I have managed to get FDE (Full disk Encryption) working quite happily on an MBR/BIOS system using a DOS partition table, I only have /dev/sda1 and /dev/sda2 for the swap and root LUKS containers respectively. This works because as of early 2014, grub2 supports encrypted /boot partitions by natively supporting dm-crypt in the part of the boot loader that gets written into the MBR. All's good.

However with UEFI is the grubx64.efi binary capable of handling dm-crypt/luks containers? I've had no joy in getting this to work. All examples I have seen have either been with /boot encrypted but using MBR/BIOS or /boot unencrypted with UEFI.

I know it's less of an issue with signed kernels and UEFI secure boot, but it still leaves the possibility open for some form of tampering (changing initramfs - or is that signed?, replacing a grub module? etc).

Please note any answers have to apply to 14.04 LTS and not 16.04 etc. If grubx64.efi missed the dm-crypt party for 14.04 then that's fine I can use MBR/BIOS. I'm just trying to find out whether this is actually possible.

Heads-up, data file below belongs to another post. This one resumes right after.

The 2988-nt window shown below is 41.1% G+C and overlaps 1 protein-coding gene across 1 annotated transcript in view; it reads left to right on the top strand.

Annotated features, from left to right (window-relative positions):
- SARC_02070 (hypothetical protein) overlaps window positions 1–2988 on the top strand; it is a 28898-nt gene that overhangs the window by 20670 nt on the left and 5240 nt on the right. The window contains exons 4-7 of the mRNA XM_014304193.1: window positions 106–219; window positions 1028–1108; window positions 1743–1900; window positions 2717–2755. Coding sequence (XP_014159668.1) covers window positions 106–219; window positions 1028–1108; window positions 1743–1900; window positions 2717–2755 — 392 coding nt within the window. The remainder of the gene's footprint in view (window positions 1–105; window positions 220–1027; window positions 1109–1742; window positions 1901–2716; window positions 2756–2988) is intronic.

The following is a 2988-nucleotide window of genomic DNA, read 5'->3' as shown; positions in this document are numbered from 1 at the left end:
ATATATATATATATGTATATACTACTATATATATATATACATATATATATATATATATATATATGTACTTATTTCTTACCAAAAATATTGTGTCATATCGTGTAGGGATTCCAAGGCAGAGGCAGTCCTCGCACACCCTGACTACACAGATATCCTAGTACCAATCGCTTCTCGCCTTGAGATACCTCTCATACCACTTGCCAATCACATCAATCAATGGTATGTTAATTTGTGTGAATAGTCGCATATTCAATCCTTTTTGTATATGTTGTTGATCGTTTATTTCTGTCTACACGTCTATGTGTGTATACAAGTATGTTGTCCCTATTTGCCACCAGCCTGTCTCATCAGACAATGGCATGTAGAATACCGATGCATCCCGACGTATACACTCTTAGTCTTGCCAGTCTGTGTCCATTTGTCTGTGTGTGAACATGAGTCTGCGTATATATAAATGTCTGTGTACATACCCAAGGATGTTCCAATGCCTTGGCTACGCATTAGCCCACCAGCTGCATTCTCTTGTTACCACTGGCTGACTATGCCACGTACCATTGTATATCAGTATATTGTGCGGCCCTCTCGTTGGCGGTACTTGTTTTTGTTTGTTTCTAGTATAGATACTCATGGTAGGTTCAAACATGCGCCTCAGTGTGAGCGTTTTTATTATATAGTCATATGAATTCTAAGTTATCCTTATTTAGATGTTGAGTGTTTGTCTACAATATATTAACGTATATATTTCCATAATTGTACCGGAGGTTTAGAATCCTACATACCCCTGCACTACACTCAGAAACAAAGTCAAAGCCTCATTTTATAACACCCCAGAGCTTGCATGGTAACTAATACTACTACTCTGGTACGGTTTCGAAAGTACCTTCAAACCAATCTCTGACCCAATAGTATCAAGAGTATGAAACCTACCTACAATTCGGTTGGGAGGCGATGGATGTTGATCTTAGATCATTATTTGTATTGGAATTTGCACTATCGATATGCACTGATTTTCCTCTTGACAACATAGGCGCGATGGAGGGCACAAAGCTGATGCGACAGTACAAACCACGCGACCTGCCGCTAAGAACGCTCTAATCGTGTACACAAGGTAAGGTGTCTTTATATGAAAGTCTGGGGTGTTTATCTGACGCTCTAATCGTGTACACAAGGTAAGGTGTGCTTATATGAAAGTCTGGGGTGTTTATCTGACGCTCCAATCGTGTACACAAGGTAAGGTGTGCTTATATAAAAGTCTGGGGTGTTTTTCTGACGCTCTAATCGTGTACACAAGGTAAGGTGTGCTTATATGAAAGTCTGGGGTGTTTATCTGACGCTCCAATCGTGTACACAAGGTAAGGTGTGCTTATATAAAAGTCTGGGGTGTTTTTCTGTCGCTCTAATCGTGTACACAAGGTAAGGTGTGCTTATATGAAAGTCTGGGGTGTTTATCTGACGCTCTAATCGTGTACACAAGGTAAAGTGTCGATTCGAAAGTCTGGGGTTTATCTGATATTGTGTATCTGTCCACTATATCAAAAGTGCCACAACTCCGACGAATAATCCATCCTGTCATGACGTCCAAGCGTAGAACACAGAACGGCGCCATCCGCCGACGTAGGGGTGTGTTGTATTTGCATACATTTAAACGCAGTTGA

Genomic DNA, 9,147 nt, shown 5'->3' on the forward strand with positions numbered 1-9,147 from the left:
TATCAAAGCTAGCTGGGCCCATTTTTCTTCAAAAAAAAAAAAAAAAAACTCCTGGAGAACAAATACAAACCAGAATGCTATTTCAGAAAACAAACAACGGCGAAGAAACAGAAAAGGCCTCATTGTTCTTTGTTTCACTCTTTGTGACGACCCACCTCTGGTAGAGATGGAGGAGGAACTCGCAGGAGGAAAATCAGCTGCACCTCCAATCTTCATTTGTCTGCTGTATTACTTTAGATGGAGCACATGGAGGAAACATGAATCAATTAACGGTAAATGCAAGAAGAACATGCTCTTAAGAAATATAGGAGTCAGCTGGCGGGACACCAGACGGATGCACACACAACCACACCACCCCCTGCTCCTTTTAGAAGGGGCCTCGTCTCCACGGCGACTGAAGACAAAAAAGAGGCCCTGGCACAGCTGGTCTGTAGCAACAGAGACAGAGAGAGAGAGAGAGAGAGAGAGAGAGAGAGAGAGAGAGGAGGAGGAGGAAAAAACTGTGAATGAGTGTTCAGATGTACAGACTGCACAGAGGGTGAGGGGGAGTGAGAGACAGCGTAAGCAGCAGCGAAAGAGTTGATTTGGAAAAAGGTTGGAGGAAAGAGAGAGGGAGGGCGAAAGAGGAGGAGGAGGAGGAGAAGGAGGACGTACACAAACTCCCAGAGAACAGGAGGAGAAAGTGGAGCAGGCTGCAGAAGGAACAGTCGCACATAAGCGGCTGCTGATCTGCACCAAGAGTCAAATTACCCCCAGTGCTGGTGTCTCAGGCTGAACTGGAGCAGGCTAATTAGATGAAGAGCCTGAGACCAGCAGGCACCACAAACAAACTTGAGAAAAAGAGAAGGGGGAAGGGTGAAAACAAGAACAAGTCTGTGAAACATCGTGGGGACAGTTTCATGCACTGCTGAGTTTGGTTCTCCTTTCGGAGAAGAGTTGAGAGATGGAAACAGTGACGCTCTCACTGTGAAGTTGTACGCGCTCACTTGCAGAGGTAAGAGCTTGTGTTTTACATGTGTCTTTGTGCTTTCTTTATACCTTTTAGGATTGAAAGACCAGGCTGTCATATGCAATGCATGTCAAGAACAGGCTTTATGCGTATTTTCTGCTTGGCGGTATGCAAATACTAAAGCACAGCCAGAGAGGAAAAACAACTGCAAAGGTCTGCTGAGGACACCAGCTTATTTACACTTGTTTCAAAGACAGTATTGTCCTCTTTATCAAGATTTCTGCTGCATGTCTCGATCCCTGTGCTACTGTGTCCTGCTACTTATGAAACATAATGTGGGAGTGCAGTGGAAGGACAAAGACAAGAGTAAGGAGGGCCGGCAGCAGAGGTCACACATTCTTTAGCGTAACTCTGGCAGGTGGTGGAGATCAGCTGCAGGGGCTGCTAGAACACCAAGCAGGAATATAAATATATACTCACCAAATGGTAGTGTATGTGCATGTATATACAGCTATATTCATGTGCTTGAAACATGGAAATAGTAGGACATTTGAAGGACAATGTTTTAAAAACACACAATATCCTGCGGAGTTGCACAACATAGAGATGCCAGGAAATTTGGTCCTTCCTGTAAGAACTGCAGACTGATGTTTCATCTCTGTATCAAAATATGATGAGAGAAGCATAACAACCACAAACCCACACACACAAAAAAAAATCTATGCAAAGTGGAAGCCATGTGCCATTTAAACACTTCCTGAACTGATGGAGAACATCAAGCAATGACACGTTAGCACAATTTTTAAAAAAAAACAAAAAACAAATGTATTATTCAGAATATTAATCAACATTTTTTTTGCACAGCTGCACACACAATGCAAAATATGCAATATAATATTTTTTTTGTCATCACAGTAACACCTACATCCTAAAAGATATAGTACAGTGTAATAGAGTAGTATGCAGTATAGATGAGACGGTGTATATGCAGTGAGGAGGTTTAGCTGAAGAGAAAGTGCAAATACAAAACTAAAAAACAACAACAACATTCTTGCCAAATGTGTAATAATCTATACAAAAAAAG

Many thanks in advance,



I was wondering if there is any update about the possibility to encrypt boot next to root, using EFI + Secure boot.

I found https://wiki.archlinux.org/index.php/Dm-crypt/Encrypting_an_entire_system#Encrypted_boot_partition_.28GRUB.29

But I couldn't adapt the example to fedora 28 (didn't try ubuntu 18.04 so far).


As far as I can tell, the UEFI boot loader is not capable of using an encrypted boot area where the MBR variant is. Obviously there is less concern with UEFI as one can use secure boot and signed kernel images (more rigorously enforced in 16.04). With MBR everything can be encrypted apart from the first stage MBR based grub boot loader (something needs to decrypt root!). This could be compromised but would be much harder to do than say replacing a kernel on an unsecured UEFI system. Also remember to leave 2048 sectors at the start of an MBR disk (like the newer fdisk does) for extra room for the decrypting first stage boot loader. If you can't do this then you'll have to go for a separate unencrypted boot partition.

Hope this helps others.

  • This does not appear to be factual, so I'm not sure how it can be helpful. You might find this interesting – Elder Geek Feb 10 '17 at 14:18

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